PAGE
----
I have a Sharp proximity sensor connected to my Arduino (analog input). This Arduino is connected and powered through USB by a laptop.

  • When the laptop is plugged in, everything works fine (I get consistent readings).

  • When the laptop is running on batteries, the values I'm reading are "chaotics". I mean that they vary a lot.

I also have an Arduino motor shield, which is powered by an external battery, but that's just for the motors (sensors are powered by the Arduino). The GND of the battery and of the Arduino are connected though, maybe that's causing the problem?

Or is too much power required from the USB?

Well, do you have any idea to understand that and fix it?

Additional informations:

  • Sensors reading are "smoothened" using a low pass filter (see my previous question about it).
  • (if you need some more information, that will show up here)
  • \$\begingroup\$ Too much noise? Have you got decoupling capacitors on the sensor? See this question \$\endgroup\$
    – Dean
    Aug 7, 2011 at 20:02
  • \$\begingroup\$ Can you post a block diagram or schematic? Is the circuit grounded to something? Does it go away if you ground it to something? Do you have an oscilloscope to get a trace of the signal while plugged and unplugged? I'm guessing it's an issue caused by floating a circuit and high common-mode voltages somewhere. \$\endgroup\$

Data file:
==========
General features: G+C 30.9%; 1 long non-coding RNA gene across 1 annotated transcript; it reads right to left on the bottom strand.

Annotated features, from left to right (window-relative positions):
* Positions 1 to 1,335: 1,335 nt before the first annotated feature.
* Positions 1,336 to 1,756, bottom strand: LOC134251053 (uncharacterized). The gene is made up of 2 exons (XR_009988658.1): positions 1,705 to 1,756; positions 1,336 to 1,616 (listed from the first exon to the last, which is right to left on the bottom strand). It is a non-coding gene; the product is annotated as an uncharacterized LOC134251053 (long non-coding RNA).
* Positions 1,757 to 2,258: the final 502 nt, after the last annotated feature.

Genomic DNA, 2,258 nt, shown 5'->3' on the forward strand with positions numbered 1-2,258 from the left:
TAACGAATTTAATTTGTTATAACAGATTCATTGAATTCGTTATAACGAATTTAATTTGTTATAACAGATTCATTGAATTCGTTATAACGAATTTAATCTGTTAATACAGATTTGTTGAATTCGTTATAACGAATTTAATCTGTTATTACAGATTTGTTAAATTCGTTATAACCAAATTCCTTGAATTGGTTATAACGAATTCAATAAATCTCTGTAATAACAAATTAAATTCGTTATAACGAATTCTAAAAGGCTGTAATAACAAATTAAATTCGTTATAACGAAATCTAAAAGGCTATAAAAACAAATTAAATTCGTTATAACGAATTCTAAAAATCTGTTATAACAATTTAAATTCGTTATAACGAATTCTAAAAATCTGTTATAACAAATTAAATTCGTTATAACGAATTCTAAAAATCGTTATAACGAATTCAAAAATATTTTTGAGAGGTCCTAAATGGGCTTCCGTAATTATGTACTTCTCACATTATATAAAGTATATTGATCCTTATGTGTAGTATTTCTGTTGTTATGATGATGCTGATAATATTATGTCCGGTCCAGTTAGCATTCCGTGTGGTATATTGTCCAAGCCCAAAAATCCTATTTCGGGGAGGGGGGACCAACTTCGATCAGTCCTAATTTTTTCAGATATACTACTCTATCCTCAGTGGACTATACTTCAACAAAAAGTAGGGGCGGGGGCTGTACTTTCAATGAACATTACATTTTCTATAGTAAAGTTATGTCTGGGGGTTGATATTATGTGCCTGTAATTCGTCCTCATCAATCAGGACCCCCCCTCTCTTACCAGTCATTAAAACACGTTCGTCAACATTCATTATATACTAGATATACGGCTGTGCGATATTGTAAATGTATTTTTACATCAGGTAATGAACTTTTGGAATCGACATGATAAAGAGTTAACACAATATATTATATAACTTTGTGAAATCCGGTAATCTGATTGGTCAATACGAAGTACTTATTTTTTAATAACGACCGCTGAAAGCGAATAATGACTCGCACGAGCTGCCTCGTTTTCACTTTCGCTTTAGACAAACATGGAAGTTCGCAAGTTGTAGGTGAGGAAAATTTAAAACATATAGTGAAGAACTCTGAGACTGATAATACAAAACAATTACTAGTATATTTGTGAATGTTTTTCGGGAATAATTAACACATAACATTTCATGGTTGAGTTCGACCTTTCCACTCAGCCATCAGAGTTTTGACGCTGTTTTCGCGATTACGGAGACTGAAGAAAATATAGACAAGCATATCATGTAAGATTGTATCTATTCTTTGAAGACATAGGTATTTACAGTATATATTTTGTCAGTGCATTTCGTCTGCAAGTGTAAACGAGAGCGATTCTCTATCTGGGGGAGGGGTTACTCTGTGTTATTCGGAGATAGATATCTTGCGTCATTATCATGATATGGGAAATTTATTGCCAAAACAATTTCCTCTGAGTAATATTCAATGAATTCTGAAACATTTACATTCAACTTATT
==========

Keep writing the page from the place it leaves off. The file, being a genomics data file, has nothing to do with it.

– endolith
    Aug 7, 2011 at 23:11
  • \$\begingroup\$ Disconnecting (or at least not driving) the motors to see if the problem remains when the laptop runs off batteries would be an obvious experiment. If so, it could be the laptop's USB bus power is noisy in battery mode. \$\endgroup\$ Aug 8, 2011 at 18:57
  • \$\begingroup\$ @Dean As I said in the question I used a low pass filter (see electronics.stackexchange.com/questions/17754/…) \$\endgroup\$ Aug 9, 2011 at 11:29
  • \$\begingroup\$ @Chris I'm doing those tests without driving the motors, there's no difference with the motors running. \$\endgroup\$ Aug 9, 2011 at 11:29

3 Answers 3


Based on the report that it works when the circuit is powered by its own battery, it really sounds like the laptop's USB VBUS supply is noisy when operating off batteries.

Maybe the VBUS comes from a badly implemented switching regulator or DC/DC converter or one with some failed components in it, that is under more stress when operating off batteries than when off the likely higher charger voltage.

It should be possible to filter this supply using both a series inductor and a cap - this will be more effective than a capacitor alone. You can even do multiple stages of such filters.

But it may be easier to just use a battery if that works for you.

  • \$\begingroup\$ Thanks, I'll do that then. But in order to avoid having 3 batteries, do you reckon I can end up with the same problem (i.e. noise on power source) if I power my Arduino with the battery I use for the motors (voltage ajusted of course)? I mean, motors turning won't affect the Arduino? \$\endgroup\$ Aug 10, 2011 at 13:15
  • \$\begingroup\$ Motors can definitely be an issue, but one that can be dealt with using good supply filtering between the motor drivers and the rest of the circuit. Or you can not run the motors and read the sensors and the same time (assuming the noise is not so bad it distrubs the arduino's internal state). Getting motor grunge back into the USB (when not using a battery) doesn't sound like a great idea either but it seems like that USB supply is ugly to begin with. \$\endgroup\$ Aug 10, 2011 at 15:23